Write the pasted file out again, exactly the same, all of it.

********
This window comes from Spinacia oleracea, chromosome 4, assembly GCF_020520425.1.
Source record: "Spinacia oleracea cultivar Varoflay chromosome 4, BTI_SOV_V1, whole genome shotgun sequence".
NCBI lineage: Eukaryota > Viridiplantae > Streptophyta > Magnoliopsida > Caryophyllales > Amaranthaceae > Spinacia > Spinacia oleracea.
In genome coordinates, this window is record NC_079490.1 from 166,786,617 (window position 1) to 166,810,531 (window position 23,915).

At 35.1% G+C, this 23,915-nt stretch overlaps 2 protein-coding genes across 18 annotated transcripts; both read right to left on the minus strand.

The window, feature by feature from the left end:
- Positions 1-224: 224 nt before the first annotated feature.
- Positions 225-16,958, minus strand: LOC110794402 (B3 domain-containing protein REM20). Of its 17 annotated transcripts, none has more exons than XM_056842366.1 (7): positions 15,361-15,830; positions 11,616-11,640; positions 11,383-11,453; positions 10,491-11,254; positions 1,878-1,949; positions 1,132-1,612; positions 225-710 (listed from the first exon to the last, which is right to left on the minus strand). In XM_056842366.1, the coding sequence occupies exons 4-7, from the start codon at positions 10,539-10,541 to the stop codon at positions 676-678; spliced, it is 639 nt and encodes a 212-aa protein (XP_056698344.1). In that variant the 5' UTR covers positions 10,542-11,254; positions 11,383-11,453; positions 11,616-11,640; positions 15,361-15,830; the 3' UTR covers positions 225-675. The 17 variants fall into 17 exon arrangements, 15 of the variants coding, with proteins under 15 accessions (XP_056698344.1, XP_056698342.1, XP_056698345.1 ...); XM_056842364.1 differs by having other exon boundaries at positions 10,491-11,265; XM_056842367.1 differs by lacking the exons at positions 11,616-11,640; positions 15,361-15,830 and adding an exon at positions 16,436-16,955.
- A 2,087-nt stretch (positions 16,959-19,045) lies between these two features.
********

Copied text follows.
This window comes from Spinacia oleracea, chromosome 4, assembly GCF_020520425.1.
Source record: "Spinacia oleracea cultivar Varoflay chromosome 4, BTI_SOV_V1, whole genome shotgun sequence".
NCBI lineage: Eukaryota > Viridiplantae > Streptophyta > Magnoliopsida > Caryophyllales > Amaranthaceae > Spinacia > Spinacia oleracea.
In genome coordinates, this window is record NC_079490.1 from 166,786,617 (window position 1) to 166,810,531 (window position 23,915).

At 35.1% G+C, this 23,915-nt stretch overlaps 2 protein-coding genes across 18 annotated transcripts; both read right to left on the minus strand.

The window, feature by feature from the left end:
- Positions 1-224: 224 nt before the first annotated feature.
- Positions 225-16,958, minus strand: LOC110794402 (B3 domain-containing protein REM20). Of its 17 annotated transcripts, none has more exons than XM_056842366.1 (7): positions 15,361-15,830; positions 11,616-11,640; positions 11,383-11,453; positions 10,491-11,254; positions 1,878-1,949; positions 1,132-1,612; positions 225-710 (listed from the first exon to the last, which is right to left on the minus strand). In XM_056842366.1, the coding sequence occupies exons 4-7, from the start codon at positions 10,539-10,541 to the stop codon at positions 676-678; spliced, it is 639 nt and encodes a 212-aa protein (XP_056698344.1). In that variant the 5' UTR covers positions 10,542-11,254; positions 11,383-11,453; positions 11,616-11,640; positions 15,361-15,830; the 3' UTR covers positions 225-675. The 17 variants fall into 17 exon arrangements, 15 of the variants coding, with proteins under 15 accessions (XP_056698344.1, XP_056698342.1, XP_056698345.1 ...); XM_056842364.1 differs by having other exon boundaries at positions 10,491-11,265; XM_056842367.1 differs by lacking the exons at positions 11,616-11,640; positions 15,361-15,830 and adding an exon at positions 16,436-16,955.
- A 2,087-nt stretch (positions 16,959-19,045) lies between these two features.